while wasting away the last days of my long hard christmas holiday i thought i'd catch up on some light entertainment from the beeb. After watching the hilariously funny new series of newswipe by charlie brooker, this caught my eye, How the earth made us.
it was quite interesting,although it did seem like it was recycling examples of phenomena better explored in the david attenborough series life, and the presenter seemed only to be able to express things in one tone, with his voice rising to a particular note of emotionless exclamation at the end of every sentence without fail. ANYWAY, there were however a quite a few epic examples of pretty amazing places, some of which are here....
In the first episode,
'deep earth' , iain stewart explored this huge cave of massive crystals that looks like somethign out of a lebbeus woods sketch, and i really do mean MASSIVE....
The crystals formed because the conditions in the cave were so extreme, "for millennia the crystals thrived in the cave's extremely rare and stable natural environment. Temperatures hovered consistently around a steamy 136 degrees Fahrenheit (58 degrees Celsius), and the cave was filled with mineral-rich water that drove the crystals' growth"
Something later on in the program, in episode two. 'water', led me to think about how this could be used in architectural terms. in India, villagers have learned to lead the growth of a trees roots into the shape of a bridge. the tree grows stronger over time and will not rot like other wood would. so could the crystals potentially be manipulated in a similar way into the shape of a building?or a bridge?they certainly looked strong enough to me. the applications of manipulating the living environment for our own benefits are endless, and of course completely zero-carbon and renewable.should we maybe be thinking about slowing down the pace of modern life and putting our efforts into something more permanent like an entire community built out of living trees?it would allow the owner/client to really decide exactly what their own abode looks like as well, you could simply grow your own. As we move into more hostile environments, ie other planets (yes i know, fantasising somewhat), we could grow entire cities made out of crystal just out of the minerals available..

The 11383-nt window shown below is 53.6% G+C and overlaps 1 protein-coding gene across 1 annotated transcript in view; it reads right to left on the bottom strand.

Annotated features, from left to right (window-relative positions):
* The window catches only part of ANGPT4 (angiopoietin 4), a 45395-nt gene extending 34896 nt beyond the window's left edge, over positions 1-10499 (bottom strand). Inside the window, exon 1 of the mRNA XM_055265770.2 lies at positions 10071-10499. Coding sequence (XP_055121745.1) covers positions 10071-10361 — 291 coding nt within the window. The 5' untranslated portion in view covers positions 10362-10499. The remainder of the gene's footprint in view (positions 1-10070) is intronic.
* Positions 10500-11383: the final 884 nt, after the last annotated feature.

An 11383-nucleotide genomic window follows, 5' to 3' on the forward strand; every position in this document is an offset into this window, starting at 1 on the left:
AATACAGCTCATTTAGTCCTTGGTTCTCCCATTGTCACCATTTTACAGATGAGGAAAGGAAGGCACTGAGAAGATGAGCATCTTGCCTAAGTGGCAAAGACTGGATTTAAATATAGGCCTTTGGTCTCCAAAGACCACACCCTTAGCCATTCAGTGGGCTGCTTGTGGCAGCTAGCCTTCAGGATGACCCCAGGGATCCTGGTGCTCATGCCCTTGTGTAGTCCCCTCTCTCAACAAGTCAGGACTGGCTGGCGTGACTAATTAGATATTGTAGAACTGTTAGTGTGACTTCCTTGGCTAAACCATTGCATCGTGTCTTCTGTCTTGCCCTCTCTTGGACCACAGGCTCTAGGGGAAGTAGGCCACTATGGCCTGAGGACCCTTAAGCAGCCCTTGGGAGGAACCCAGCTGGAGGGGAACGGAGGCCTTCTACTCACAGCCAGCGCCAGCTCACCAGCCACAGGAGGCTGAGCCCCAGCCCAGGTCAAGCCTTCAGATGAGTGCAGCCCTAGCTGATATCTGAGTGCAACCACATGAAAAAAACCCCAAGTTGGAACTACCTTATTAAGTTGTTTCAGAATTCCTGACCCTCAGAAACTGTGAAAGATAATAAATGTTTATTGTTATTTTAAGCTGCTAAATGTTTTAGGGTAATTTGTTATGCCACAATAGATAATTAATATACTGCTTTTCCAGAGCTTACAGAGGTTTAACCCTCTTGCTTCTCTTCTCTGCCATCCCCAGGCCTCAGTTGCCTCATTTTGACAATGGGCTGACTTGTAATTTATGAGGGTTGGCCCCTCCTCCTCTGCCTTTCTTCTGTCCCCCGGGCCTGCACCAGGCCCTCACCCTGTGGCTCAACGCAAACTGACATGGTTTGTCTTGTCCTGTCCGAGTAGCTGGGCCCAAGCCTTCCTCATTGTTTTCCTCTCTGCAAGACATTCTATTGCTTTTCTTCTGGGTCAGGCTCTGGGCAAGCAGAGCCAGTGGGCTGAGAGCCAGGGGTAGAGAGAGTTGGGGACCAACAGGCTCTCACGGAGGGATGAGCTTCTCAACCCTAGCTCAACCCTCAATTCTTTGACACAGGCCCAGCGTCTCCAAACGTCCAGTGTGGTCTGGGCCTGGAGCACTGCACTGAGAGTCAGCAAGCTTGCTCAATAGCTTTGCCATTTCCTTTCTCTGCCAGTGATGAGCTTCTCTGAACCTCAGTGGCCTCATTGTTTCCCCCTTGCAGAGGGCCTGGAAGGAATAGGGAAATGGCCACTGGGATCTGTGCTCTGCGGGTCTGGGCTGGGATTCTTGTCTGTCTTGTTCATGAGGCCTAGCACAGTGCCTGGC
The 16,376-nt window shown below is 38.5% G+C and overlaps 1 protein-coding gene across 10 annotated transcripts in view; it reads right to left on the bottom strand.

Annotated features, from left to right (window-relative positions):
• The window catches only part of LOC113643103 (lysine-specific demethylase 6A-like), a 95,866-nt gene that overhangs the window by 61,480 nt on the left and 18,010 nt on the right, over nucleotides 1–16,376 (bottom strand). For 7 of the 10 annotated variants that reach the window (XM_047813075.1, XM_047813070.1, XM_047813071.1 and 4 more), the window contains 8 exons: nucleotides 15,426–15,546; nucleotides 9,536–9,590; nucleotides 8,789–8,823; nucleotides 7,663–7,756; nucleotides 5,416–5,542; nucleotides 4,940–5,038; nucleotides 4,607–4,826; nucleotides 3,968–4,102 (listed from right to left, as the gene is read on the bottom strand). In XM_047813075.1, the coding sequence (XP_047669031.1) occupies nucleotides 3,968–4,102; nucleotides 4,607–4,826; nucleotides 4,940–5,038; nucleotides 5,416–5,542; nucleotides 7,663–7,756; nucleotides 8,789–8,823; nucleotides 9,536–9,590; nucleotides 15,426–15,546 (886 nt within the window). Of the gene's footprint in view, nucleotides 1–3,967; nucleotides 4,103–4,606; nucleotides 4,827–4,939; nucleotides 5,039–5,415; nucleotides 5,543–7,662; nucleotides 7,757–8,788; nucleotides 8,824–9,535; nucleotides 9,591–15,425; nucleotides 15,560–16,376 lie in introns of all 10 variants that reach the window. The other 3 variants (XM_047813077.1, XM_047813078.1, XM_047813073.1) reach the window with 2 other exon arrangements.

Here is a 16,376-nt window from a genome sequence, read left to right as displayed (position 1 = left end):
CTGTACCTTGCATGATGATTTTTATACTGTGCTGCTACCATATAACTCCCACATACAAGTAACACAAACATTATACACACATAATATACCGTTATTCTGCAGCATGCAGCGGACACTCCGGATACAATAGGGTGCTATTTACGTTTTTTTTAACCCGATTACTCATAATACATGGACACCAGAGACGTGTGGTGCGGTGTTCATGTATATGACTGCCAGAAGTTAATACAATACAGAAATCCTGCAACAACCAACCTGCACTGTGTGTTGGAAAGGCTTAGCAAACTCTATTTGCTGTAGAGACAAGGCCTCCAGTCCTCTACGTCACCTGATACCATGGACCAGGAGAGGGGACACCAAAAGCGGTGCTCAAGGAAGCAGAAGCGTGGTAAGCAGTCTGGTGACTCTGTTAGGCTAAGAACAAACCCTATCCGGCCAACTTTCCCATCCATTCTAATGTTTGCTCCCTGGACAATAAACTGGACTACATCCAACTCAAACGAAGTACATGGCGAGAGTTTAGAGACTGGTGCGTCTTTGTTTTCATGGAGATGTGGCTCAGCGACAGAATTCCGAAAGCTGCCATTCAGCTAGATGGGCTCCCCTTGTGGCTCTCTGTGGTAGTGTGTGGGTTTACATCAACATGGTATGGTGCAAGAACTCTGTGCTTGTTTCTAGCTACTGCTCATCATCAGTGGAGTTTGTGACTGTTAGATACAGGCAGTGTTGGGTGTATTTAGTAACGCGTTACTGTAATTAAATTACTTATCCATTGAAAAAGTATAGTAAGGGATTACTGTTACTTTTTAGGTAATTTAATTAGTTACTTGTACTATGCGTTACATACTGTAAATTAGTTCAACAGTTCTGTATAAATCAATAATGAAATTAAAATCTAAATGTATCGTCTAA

This all reminded me of a couple of posts i found on BLDGBLOG sometime last year during Geoff Manaugh's 'underground' phase, one about a project of a student at the bartlett and its applications, called The bioluminescent metropolis. and another about a large underground lake underneath budapest, which sadly the video for has been taken down, heres the link anyhow. At the time i thought it would be interesting to combine the two and create a huge underground bioluminescent culture, could this be present in the cave of crystals?it would be beautiful if it was possible.
There was another slightly more down to earth (or up?) reference during the program which i thought was interesting. In cambodia whole communities function on the tonle sap lake, and the river that feeds it. Its about halfway through this video.communities like this could be used as a blueprint for the way we deal with situations that would increasingly arise in the future. Or with disaster zones, for instance just after the new orleans flood, whole temporary communities could of been relatively easily erected to float on the water..
Anyways thats enough for now, i did notice that on bbc Iplayer the film perfume was available. based on the book by patrick suskind, its pretty good and if you get a chance to watch it then do. I did my first design project at brookes based around the main character and his lust for smell, which i will upload one day..
Posted by Joe of the Giddings variety.